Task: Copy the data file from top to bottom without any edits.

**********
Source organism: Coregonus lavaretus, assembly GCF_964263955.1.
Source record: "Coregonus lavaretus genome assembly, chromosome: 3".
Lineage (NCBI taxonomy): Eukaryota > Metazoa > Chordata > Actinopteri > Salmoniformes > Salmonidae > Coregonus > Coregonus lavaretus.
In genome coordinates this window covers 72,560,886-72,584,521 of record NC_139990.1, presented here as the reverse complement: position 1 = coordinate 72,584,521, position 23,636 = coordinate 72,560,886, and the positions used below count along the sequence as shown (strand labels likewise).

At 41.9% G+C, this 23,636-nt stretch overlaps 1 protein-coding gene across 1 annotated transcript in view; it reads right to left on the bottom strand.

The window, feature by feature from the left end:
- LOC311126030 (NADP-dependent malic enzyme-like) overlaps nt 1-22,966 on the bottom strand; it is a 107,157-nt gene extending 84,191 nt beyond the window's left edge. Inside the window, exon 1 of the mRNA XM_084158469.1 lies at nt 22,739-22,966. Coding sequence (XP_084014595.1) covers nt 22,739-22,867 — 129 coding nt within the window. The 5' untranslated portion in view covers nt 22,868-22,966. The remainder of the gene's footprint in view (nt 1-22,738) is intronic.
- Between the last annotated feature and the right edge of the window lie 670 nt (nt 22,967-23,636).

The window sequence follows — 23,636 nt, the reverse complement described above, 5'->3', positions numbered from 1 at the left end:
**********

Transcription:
Source organism: Coregonus lavaretus, assembly GCF_964263955.1.
Source record: "Coregonus lavaretus genome assembly, chromosome: 3".
Lineage (NCBI taxonomy): Eukaryota > Metazoa > Chordata > Actinopteri > Salmoniformes > Salmonidae > Coregonus > Coregonus lavaretus.
In genome coordinates this window covers 72,560,886-72,584,521 of record NC_139990.1, presented here as the reverse complement: position 1 = coordinate 72,584,521, position 23,636 = coordinate 72,560,886, and the positions used below count along the sequence as shown (strand labels likewise).

At 41.9% G+C, this 23,636-nt stretch overlaps 1 protein-coding gene across 1 annotated transcript in view; it reads right to left on the bottom strand.

The window, feature by feature from the left end:
- LOC311126030 (NADP-dependent malic enzyme-like) overlaps nt 1-22,966 on the bottom strand; it is a 107,157-nt gene extending 84,191 nt beyond the window's left edge. Inside the window, exon 1 of the mRNA XM_084158469.1 lies at nt 22,739-22,966. Coding sequence (XP_084014595.1) covers nt 22,739-22,867 — 129 coding nt within the window. The 5' untranslated portion in view covers nt 22,868-22,966. The remainder of the gene's footprint in view (nt 1-22,738) is intronic.
- Between the last annotated feature and the right edge of the window lie 670 nt (nt 22,967-23,636).

The window sequence follows — 23,636 nt, the reverse complement described above, 5'->3', positions numbered from 1 at the left end: